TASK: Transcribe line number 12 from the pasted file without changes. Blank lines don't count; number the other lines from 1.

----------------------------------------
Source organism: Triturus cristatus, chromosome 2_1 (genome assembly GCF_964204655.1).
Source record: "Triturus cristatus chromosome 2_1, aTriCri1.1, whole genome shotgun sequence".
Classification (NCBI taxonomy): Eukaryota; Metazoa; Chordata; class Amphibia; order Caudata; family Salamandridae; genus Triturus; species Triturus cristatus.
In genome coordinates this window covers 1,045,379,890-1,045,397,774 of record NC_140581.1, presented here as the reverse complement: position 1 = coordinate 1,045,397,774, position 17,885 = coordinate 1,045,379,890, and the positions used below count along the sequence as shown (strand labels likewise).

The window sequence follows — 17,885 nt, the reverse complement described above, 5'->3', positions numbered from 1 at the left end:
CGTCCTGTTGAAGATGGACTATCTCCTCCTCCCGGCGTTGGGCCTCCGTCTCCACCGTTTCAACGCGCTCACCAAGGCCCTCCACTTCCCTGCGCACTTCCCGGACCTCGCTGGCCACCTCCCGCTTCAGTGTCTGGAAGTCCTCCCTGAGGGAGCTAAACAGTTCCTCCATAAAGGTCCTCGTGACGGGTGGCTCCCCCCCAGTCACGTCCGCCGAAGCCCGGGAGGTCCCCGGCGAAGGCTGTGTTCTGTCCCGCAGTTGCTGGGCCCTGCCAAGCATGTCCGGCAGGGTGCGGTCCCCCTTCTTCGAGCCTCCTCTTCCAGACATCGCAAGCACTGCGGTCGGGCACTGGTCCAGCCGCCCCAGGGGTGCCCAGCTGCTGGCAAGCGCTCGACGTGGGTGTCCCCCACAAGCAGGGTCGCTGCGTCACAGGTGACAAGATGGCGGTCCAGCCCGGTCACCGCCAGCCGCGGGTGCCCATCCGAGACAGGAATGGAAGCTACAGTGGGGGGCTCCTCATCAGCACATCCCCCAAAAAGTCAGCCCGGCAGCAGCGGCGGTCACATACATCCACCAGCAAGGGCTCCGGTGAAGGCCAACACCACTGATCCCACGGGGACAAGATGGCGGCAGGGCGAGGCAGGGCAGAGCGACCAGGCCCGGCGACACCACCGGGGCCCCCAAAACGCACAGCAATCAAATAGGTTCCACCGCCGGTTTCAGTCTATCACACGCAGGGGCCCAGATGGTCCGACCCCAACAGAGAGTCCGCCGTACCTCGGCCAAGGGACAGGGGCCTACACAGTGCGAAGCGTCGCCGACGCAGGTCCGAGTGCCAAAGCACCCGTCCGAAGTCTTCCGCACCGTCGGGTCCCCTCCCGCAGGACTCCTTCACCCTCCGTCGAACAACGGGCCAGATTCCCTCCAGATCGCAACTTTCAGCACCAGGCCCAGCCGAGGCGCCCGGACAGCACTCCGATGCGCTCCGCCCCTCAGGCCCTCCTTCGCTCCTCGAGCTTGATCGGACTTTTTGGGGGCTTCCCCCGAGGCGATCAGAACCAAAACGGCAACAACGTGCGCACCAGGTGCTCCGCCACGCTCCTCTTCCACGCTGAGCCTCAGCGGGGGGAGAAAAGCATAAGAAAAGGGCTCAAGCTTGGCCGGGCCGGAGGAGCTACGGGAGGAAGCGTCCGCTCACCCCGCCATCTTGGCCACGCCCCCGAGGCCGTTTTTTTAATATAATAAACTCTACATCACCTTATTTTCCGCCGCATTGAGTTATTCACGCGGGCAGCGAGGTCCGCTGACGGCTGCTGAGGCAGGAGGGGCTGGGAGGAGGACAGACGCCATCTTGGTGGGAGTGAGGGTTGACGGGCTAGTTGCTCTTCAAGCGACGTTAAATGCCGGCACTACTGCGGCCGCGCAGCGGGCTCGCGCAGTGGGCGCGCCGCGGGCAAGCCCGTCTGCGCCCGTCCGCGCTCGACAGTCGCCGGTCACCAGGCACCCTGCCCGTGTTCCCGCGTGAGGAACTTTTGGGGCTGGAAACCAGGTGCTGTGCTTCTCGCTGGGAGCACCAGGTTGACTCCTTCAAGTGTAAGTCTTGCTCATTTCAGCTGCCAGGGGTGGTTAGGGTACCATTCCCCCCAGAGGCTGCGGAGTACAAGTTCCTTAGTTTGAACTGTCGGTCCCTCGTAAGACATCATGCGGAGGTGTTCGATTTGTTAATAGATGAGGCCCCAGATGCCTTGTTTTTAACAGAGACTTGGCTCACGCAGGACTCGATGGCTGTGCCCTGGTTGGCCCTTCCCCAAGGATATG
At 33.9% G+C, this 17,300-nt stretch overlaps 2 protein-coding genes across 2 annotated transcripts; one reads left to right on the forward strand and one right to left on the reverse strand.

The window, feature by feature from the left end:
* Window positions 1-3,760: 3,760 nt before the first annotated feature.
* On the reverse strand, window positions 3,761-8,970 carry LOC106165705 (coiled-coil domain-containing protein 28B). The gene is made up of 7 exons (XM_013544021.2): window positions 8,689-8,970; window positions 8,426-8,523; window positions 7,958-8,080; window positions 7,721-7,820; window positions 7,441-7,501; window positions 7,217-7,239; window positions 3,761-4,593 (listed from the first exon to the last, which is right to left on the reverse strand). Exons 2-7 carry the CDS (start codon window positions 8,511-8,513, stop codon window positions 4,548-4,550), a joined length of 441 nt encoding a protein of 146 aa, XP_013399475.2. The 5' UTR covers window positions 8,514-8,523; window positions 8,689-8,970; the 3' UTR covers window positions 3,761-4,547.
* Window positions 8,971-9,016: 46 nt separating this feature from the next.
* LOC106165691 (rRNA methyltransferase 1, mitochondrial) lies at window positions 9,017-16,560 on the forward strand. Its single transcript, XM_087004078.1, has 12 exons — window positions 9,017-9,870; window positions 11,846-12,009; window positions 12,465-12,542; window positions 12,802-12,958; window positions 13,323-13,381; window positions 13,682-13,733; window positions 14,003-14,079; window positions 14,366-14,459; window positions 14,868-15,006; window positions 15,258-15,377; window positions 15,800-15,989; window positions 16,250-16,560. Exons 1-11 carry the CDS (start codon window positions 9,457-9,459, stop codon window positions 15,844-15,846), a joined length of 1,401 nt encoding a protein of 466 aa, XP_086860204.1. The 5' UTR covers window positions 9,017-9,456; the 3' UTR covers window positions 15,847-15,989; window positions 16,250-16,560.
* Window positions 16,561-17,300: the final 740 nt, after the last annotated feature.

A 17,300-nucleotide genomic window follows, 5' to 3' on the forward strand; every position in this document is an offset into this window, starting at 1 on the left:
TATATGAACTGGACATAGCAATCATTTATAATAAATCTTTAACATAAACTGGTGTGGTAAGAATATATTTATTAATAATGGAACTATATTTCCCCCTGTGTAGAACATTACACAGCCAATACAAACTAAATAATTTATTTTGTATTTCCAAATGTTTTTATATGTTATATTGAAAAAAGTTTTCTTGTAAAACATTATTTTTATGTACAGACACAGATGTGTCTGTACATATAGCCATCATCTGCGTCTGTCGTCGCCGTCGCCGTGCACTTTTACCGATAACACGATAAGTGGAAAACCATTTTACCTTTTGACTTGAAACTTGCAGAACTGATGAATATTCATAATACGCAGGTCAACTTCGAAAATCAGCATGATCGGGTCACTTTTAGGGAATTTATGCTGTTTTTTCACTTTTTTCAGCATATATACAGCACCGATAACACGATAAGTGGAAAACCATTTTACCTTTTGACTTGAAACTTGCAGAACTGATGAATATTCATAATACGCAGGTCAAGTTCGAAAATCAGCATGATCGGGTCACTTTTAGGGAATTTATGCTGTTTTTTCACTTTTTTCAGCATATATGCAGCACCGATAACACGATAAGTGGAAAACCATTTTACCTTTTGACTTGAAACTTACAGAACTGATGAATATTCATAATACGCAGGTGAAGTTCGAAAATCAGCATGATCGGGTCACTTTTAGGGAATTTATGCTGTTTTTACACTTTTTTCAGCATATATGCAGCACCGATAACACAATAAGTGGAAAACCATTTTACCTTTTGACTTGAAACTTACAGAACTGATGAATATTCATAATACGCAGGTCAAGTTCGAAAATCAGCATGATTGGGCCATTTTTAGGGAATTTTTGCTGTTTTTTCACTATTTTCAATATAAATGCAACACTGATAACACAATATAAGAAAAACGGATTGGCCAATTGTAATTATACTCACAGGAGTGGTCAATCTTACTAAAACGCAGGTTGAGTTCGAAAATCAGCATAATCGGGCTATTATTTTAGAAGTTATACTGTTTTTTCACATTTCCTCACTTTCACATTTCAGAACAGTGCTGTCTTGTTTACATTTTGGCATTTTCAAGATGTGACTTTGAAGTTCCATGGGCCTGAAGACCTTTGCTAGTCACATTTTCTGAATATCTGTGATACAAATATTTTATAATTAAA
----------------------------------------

* LOC106165691 (rRNA methyltransferase 1, mitochondrial) lies at window positions 9,017-16,560 on the forward strand. Its single transcript, XM_087004078.1, has 12 exons — window positions 9,017-9,870; window positions 11,846-12,009; window positions 12,465-12,542; window positions 12,802-12,958; window positions 13,323-13,381; window positions 13,682-13,733; window positions 14,003-14,079; window positions 14,366-14,459; window positions 14,868-15,006; window positions 15,258-15,377; window positions 15,800-15,989; window positions 16,250-16,560. Exons 1-11 carry the CDS (start codon window positions 9,457-9,459, stop codon window positions 15,844-15,846), a joined length of 1,401 nt encoding a protein of 466 aa, XP_086860204.1. The 5' UTR covers window positions 9,017-9,456; the 3' UTR covers window positions 15,847-15,989; window positions 16,250-16,560.